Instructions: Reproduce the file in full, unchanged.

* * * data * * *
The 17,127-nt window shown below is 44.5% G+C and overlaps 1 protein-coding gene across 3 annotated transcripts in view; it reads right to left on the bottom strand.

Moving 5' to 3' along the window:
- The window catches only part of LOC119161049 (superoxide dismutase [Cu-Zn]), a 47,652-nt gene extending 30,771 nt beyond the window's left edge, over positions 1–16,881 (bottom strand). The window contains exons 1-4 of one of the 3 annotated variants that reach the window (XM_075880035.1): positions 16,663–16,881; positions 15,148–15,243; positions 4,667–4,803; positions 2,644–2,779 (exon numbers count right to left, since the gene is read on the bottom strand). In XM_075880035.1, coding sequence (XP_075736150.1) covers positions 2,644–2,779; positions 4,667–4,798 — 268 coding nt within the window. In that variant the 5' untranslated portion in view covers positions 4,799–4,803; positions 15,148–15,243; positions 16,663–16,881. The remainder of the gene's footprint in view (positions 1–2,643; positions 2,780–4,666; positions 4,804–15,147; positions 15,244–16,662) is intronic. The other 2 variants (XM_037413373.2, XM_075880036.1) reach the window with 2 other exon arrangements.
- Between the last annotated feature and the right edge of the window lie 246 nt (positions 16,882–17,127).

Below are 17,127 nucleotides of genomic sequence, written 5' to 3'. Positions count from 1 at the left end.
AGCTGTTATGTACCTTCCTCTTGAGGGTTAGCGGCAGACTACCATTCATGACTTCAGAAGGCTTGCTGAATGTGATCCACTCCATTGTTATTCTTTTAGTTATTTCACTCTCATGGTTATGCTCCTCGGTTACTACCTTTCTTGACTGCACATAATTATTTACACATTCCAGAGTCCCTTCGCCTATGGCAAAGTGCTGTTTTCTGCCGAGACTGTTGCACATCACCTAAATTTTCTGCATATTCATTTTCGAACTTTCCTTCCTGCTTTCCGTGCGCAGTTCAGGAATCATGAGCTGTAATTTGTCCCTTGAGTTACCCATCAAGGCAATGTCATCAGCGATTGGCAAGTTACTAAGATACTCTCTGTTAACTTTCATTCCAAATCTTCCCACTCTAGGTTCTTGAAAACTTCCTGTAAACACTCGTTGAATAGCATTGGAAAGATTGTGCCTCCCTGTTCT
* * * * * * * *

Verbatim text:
The 17,127-nt window shown below is 44.5% G+C and overlaps 1 protein-coding gene across 3 annotated transcripts in view; it reads right to left on the bottom strand.

Moving 5' to 3' along the window:
- The window catches only part of LOC119161049 (superoxide dismutase [Cu-Zn]), a 47,652-nt gene extending 30,771 nt beyond the window's left edge, over positions 1–16,881 (bottom strand). The window contains exons 1-4 of one of the 3 annotated variants that reach the window (XM_075880035.1): positions 16,663–16,881; positions 15,148–15,243; positions 4,667–4,803; positions 2,644–2,779 (exon numbers count right to left, since the gene is read on the bottom strand). In XM_075880035.1, coding sequence (XP_075736150.1) covers positions 2,644–2,779; positions 4,667–4,798 — 268 coding nt within the window. In that variant the 5' untranslated portion in view covers positions 4,799–4,803; positions 15,148–15,243; positions 16,663–16,881. The remainder of the gene's footprint in view (positions 1–2,643; positions 2,780–4,666; positions 4,804–15,147; positions 15,244–16,662) is intronic. The other 2 variants (XM_037413373.2, XM_075880036.1) reach the window with 2 other exon arrangements.
- Between the last annotated feature and the right edge of the window lie 246 nt (positions 16,882–17,127).

Below are 17,127 nucleotides of genomic sequence, written 5' to 3'. Positions count from 1 at the left end.
AGCTGTTATGTACCTTCCTCTTGAGGGTTAGCGGCAGACTACCATTCATGACTTCAGAAGGCTTGCTGAATGTGATCCACTCCATTGTTATTCTTTTAGTTATTTCACTCTCATGGTTATGCTCCTCGGTTACTACCTTTCTTGACTGCACATAATTATTTACACATTCCAGAGTCCCTTCGCCTATGGCAAAGTGCTGTTTTCTGCCGAGACTGTTGCACATCACCTAAATTTTCTGCATATTCATTTTCGAACTTTCCTTCCTGCTTTCCGTGCGCAGTTCAGGAATCATGAGCTGTAATTTGTCCCTTGAGTTACCCATCAAGGCAATGTCATCAGCGATTGGCAAGTTACTAAGATACTCTCTGTTAACTTTCATTCCAAATCTTCCCACTCTAGGTTCTTGAAAACTTCCTGTAAACACTCGTTGAATAGCATTGGAAAGATTGTGCCTCCCTGTTCT